Journal Archive > 2002 > May

Blueprint for peace

New book takes a fresh look at the Israeli-Palestinian conflict

Even by Middle East standards, this has been an extraordinary year of bloody conflict between the Israelis and Palestinians, with suicide bombings, mass arrests, the assassination of the Israeli minister of tourism, the house arrest of Yasir Arafat, the lengthy standoff at the Church of the Nativity and Colin Powell's ill-fated peace mission.

According to some reports, as many as 1,621 Palestinians and 442 Israelis have been killed since September 2000. In a recent appearance on NBC's "Today" show, former secretary of state Madeleine Albright dismissed the PLO's Yasir Arafat and Israel's Ariel Sharon as "two stubborn old men" trapped by personal animosities and ancient rivalries.

Marc Gopin proposes a path for peace in the Middle East.

Marc Gopin, visiting associate professor of international diplomacy at the Fletcher School of Law and Diplomacy and an expert on the Israeli-Palestinian conflict, says he feels "sorrowful and very saddened" by the events, while burdened by the "missed opportunities" on both sides.

In his bold new book, Holy War, Holy Peace: How Religion Can Bring Peace to the Middle East (Oxford University Press, 2002), Gopin provides a fresh perspective with an analysis that transcends the usual political, diplomatic and military explanations, while providing evidence for the inseparability of religion and culture in understanding and finally resolving the conflict.

Flawed diplomacy
Gopin, who has interviewed Yasir Arafat and key members of his military staff as well as top Israeli officials, exposes deep flaws in traditional Middle East diplomacy. He also examines constraints on the ability of political leaders on both sides of the conflict to move the peace process forward, mistakes made during the Camp David talks in summer 2000 and the need for third parties to set in motion concrete and realistic steps to end the bloodshed. Finally, he offers a series of proposals aimed at long-term reconciliation—the need for a parallel track of peacemaking that focuses on religion, culture, symbolic gestures and moral commitments.

Gopin freely acknowledges that religion has been key in perpetuating the conflict, citing as examples Hamas and Islamic Jihad Jewish assassins, nationalist religious parties, aggressive seizing of land in the name of God, suicide-mass murder in the name of God and international religious actors with vested interests in worsening the conflict.

But he also makes a provocative, if not controversial argument for including religious activists in finding a creative solution. "It is the height of absurdity that in conflicts where religious people on both sides are playing every bit as damaging a role in undermining peace as the paramilitaries in Northern Ireland, for example, somehow these religious actors are consistently eliminated from the sphere of diplomacy," he writes.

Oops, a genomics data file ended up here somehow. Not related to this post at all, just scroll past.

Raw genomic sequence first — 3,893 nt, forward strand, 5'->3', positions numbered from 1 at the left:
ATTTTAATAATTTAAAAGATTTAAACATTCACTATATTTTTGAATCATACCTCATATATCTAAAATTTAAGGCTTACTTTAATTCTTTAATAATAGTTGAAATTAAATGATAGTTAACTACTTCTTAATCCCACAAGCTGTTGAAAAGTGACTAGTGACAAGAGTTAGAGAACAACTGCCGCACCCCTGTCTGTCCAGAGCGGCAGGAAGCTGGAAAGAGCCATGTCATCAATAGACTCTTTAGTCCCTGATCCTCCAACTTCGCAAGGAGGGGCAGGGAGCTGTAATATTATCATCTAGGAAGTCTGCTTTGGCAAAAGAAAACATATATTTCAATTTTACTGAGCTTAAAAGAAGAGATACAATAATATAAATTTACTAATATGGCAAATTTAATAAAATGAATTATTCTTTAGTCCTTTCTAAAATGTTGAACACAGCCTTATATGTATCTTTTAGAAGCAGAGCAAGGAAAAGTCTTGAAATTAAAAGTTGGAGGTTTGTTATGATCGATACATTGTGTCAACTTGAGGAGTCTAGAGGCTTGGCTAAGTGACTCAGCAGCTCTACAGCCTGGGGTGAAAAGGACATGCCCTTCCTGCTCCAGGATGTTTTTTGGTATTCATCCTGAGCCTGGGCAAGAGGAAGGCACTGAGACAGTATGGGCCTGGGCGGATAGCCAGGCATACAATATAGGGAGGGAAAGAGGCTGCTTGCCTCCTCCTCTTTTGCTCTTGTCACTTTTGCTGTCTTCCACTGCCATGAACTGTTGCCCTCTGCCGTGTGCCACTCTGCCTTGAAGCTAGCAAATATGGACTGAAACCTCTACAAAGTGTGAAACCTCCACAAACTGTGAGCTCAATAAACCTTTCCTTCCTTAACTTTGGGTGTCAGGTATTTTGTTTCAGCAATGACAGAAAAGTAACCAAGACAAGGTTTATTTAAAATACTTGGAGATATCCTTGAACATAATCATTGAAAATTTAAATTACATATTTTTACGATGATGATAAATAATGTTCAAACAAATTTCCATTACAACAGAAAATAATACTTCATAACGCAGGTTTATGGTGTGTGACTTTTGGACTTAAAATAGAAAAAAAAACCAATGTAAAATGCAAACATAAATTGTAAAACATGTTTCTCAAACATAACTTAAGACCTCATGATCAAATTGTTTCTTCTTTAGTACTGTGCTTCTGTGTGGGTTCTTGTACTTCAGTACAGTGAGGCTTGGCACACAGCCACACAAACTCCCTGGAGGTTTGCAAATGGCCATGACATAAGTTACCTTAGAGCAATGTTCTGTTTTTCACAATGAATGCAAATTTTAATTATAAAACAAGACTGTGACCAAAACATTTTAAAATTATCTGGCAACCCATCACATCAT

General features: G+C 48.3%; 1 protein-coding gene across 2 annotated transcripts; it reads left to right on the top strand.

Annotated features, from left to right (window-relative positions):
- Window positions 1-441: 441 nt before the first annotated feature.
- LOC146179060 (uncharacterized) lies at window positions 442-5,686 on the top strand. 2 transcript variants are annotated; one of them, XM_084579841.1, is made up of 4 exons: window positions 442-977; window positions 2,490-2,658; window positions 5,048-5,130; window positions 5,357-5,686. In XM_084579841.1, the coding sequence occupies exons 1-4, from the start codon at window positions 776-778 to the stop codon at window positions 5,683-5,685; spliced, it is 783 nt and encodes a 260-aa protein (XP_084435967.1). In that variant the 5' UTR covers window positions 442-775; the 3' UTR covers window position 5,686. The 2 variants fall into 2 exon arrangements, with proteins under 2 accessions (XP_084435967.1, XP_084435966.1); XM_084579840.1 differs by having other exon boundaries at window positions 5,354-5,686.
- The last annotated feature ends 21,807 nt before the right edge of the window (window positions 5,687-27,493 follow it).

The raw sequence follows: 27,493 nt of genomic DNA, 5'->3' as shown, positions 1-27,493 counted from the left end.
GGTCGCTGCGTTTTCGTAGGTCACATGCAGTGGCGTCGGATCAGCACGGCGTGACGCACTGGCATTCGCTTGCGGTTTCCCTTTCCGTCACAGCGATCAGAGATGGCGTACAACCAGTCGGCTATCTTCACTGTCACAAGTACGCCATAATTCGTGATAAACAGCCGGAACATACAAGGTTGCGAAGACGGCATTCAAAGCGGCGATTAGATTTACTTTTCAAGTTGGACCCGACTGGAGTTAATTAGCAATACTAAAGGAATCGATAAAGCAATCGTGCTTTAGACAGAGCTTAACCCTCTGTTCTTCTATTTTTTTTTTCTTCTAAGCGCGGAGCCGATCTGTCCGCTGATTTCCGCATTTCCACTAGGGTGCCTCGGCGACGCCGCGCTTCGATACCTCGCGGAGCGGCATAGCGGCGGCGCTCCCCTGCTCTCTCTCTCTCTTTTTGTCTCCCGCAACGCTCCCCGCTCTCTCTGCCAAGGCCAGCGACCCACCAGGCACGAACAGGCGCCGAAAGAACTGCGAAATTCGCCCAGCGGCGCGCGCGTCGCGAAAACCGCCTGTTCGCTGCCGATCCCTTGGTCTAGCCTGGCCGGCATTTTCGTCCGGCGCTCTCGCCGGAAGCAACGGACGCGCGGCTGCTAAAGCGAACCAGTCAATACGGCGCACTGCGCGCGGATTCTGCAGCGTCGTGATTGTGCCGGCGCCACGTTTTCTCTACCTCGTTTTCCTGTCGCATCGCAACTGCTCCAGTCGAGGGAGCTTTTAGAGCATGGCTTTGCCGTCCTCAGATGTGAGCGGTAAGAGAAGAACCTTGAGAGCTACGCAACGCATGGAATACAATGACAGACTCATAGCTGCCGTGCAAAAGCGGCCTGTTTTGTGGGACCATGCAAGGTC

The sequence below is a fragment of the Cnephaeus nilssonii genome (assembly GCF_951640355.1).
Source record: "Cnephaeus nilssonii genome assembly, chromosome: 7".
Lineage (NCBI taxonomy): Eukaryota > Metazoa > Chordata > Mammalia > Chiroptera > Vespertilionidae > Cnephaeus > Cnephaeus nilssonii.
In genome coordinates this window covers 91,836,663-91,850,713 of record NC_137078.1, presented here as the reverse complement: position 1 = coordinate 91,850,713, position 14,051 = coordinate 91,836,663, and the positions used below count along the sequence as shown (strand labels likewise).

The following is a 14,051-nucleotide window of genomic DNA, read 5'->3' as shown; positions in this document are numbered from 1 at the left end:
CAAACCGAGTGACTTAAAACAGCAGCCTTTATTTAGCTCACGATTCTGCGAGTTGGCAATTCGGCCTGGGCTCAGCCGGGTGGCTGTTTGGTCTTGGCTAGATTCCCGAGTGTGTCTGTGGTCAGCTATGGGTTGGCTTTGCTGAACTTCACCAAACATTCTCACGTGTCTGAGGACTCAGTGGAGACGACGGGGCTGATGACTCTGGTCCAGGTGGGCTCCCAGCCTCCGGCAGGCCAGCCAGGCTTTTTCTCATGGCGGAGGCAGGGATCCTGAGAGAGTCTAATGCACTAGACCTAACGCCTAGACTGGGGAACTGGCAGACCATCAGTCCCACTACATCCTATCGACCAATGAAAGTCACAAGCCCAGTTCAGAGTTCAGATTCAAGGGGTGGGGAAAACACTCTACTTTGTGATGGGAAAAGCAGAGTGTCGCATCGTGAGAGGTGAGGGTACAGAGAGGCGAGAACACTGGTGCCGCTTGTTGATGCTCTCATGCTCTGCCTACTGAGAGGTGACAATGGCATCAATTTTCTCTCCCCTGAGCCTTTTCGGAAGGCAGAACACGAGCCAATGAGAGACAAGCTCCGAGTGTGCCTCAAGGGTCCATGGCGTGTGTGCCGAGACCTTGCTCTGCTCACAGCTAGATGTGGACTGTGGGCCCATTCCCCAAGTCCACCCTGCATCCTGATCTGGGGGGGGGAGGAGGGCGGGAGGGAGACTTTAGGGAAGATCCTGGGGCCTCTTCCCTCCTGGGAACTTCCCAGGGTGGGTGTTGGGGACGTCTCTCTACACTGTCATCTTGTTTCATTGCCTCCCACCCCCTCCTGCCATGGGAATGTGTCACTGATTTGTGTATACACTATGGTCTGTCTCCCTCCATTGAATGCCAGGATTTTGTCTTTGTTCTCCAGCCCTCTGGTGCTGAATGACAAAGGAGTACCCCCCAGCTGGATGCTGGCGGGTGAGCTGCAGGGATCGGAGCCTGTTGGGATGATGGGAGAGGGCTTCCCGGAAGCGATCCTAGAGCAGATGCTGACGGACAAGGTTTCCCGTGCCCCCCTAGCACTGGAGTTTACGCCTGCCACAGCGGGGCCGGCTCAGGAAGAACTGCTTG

Political motivations
Gopin is sharply critical of the political establishment on all sides of the conflict. Indeed, he charges that with the exception of a few courageous leaders, governments generally are "allergic" to any diplomatic efforts other than official ones. "They dislike anything they can't control," he writes, adding, "ninety percent of what leaders do is what they can do politically and still stay in power or stay alive."

Gopin is critical of all the principal players, including the Bush administration. "The U.S. government and Colin Powell are now deeply involved. But they lost valuable time by letting the conflict fester," he said.

Gopin's solution requires political elites to engage the members of both groups in the peace process. He offers an utterly new blueprint for peace that is multi-religious, cross-cultural and broad-based. "The overwhelming, unrecognized and actually feared power here rests with the moods and instincts of the majority of the people embroiled in conflict...Cultural shifts in the populations are key to determining possible elite concessions, compromises and creative problem solving," he writes.

The need for cooperation
As a way of preparing for the necessary compromises on land, refugees and sovereignty over holy sites, Gopin urges ground-breaking cooperation between the political elites and courageous religious activists on all sides who would set the tone culturally for others though a series of relationship-building steps. These include culturally significant gestures of repentance, restitution, solidarity, empathy, cross-cultural character education and training, shared mourning of the dead and healing of the wounded.

"Getting the parties to engage in even a fraction of these gestures now would have a dramatic effect on the atmosphere of war that is currently pervasive," Gopin says.

Holy War, Holy Peace argues that only through such relationship-building steps can the path for a formal cease-fire be smoothed. "Peace processes will now be seen as a society-wide transformation in which the formal peace processes and negotiation become the last and crowning achievement of social and inter-group transformation, rather than a vain attempt to impose peace where it is not wanted," he writes.

Gopin thinks that both sides will need to experiment with the vast reservoir of religious and cultural uses of ritual "to heal, to establish basic patterns of civility, to transform broken relationships, to mourn, to repent, to end war and to make peace."